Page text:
2018 season looks bleak
California salmon trollers experienced one of their worst seasons since in 2008 and 2009, when stocks were so weak the fishery faced extreme closures, and the prognosis for the 2018 season isn’t much better.
According to Noah Oppenheim, executive director of the Pacific Coast Federation of Fishermen’s Associations in San Francisco, the shortage of fish in the 2017 season drove ex-vessel prices skyward as buyers lined up to secure supplies for restaurants and other retail outlets.
“By all accounts, it was only prices that kept guys from swinging from the rafters,” said Oppenheim.
As the season progressed with a preliminary harvest of around 547,000 pounds for California, ex-vessel prices for troll-caught kings rose past $8 per pound, with some buyers offering $9 or even higher. Despite bidding wars among buyers, the fleet revenues crunched out to just under $4.6 million — a far cry from 2013, when a harvest of around 4.3 million pounds at an average $5.29 per pound put revenues at more than $23 million.
California’s extreme weather patterns may determine the fate of future runs and harvests. While the latent effects of drought conditions on the Sacramento River and its upriver hatcheries in the past few years have been blamed for this year’s shortfall, the torrential rains in autumn of 2017 provided enough water in the river to ensure that a healthy number of king smolts made it back to sea.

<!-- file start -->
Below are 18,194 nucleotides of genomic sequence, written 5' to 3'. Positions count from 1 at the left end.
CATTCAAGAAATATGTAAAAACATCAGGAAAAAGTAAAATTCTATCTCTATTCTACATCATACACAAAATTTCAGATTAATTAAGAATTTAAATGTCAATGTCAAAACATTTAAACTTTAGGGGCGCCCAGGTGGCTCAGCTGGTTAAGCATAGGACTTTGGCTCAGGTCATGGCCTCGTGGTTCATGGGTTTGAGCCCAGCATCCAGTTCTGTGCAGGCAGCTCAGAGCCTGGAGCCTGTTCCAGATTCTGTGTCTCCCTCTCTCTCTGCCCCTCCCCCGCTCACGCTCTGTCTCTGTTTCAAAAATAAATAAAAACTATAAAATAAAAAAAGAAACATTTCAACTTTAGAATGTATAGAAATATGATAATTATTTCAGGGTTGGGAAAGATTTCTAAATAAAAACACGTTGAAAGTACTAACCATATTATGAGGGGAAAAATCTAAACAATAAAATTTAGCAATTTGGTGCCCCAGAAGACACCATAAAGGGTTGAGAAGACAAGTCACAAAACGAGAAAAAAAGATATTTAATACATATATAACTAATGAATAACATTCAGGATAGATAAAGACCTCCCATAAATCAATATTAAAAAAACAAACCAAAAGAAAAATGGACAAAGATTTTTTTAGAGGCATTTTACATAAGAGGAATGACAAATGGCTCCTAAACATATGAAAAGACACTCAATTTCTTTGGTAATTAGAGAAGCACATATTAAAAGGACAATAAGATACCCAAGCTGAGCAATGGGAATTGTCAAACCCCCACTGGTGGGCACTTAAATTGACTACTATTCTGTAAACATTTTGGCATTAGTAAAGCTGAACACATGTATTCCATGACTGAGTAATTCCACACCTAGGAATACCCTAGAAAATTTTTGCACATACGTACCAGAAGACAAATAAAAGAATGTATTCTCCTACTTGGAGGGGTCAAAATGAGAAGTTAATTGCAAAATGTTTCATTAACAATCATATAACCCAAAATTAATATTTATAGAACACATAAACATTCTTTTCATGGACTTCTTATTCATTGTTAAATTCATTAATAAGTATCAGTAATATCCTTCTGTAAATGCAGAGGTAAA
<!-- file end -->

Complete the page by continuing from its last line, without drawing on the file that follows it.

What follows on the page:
“We had good smolt survival,” said Oppenheim, “and juveniles made it out to sea.”
The new launch of young kings could find themselves swimming in favorable ocean conditions for survival and food portends of healthier runs in three to four years.
The outlook for the 2018 season, however, is not so good, said Oppenheim.
Farther north, in Washington, the prospects for profitable king and silver salmon fisheries look equally bleak. West Coast political heads attempted to garner disaster relief funds for beleaguered fishermen following catastrophic salmon returns in 2016, but the funding failed to fly as part of the $1.2 trillion congressional budget.
Oppenheim said the fleet requested financial relief again for the 2017 fishery, but the industry isn’t holding its breath that the money will come anytime soon.
“We’ll have to work hard to finesse a season out of some poor to middling [harvest projections],” said Oppenheim. “Luckily, the people are scrappy.”